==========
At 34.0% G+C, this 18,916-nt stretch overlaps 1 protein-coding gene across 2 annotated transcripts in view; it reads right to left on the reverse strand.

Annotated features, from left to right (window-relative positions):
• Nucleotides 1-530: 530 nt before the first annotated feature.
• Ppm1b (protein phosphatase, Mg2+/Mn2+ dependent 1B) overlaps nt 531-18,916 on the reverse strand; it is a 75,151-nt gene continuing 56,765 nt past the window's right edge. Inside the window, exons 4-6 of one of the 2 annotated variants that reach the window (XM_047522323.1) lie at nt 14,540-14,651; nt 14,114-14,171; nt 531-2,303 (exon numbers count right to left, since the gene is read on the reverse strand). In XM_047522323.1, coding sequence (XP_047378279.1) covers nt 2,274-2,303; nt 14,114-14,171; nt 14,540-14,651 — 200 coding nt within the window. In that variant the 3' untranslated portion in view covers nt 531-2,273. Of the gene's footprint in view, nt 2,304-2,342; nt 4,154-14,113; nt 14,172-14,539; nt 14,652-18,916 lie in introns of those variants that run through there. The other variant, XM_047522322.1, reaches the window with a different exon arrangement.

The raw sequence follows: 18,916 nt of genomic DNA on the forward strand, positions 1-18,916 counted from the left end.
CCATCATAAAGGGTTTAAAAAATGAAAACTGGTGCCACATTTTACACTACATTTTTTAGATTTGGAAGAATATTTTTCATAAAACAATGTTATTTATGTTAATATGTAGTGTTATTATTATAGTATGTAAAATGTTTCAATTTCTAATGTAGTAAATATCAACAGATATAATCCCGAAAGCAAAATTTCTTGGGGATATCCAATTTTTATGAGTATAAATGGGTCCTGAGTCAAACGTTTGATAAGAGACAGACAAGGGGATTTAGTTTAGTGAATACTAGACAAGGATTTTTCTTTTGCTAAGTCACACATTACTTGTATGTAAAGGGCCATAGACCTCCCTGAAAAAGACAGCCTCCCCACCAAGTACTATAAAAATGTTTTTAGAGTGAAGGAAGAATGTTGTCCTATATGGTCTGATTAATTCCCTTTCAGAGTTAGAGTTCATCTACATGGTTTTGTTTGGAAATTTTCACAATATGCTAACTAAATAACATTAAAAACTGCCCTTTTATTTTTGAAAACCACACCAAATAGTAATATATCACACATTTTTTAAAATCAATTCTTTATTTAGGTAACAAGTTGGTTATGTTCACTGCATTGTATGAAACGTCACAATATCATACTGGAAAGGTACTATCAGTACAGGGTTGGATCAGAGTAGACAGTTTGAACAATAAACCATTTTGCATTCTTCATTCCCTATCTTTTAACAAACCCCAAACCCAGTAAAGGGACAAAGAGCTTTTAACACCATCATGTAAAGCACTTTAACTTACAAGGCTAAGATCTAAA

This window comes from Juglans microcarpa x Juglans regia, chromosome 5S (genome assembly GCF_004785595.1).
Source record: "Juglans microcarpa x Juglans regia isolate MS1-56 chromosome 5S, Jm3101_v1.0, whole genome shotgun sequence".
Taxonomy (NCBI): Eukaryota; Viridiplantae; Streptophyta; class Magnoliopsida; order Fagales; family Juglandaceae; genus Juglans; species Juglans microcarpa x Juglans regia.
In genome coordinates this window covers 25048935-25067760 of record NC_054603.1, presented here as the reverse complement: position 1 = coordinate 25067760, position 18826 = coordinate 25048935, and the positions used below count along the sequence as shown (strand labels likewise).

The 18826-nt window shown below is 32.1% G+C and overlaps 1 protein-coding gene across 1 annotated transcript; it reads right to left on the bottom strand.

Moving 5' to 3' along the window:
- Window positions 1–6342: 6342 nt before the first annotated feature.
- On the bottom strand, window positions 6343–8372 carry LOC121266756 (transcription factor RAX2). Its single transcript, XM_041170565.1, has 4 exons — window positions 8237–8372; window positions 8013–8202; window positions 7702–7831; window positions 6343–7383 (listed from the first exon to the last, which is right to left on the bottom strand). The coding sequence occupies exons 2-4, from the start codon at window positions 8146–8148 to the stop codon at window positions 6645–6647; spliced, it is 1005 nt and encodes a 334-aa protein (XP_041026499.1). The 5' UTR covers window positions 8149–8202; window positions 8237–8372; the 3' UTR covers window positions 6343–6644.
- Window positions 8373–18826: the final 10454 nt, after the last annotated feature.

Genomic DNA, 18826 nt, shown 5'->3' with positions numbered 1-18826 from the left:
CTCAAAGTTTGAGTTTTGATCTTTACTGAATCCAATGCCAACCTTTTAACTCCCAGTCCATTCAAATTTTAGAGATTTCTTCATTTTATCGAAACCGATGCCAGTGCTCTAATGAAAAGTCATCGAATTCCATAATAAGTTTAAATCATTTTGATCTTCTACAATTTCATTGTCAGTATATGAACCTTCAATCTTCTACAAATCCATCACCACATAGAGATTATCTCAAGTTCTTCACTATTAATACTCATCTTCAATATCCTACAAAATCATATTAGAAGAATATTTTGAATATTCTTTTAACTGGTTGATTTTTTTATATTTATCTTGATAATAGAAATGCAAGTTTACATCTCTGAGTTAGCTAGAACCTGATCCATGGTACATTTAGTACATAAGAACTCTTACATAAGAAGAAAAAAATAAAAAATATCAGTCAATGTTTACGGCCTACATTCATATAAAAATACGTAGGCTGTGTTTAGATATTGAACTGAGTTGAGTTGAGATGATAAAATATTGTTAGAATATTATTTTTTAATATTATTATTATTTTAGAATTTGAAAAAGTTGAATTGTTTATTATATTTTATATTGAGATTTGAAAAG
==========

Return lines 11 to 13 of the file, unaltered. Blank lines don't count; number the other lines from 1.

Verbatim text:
The 18826-nt window shown below is 32.1% G+C and overlaps 1 protein-coding gene across 1 annotated transcript; it reads right to left on the bottom strand.

Moving 5' to 3' along the window:
- Window positions 1–6342: 6342 nt before the first annotated feature.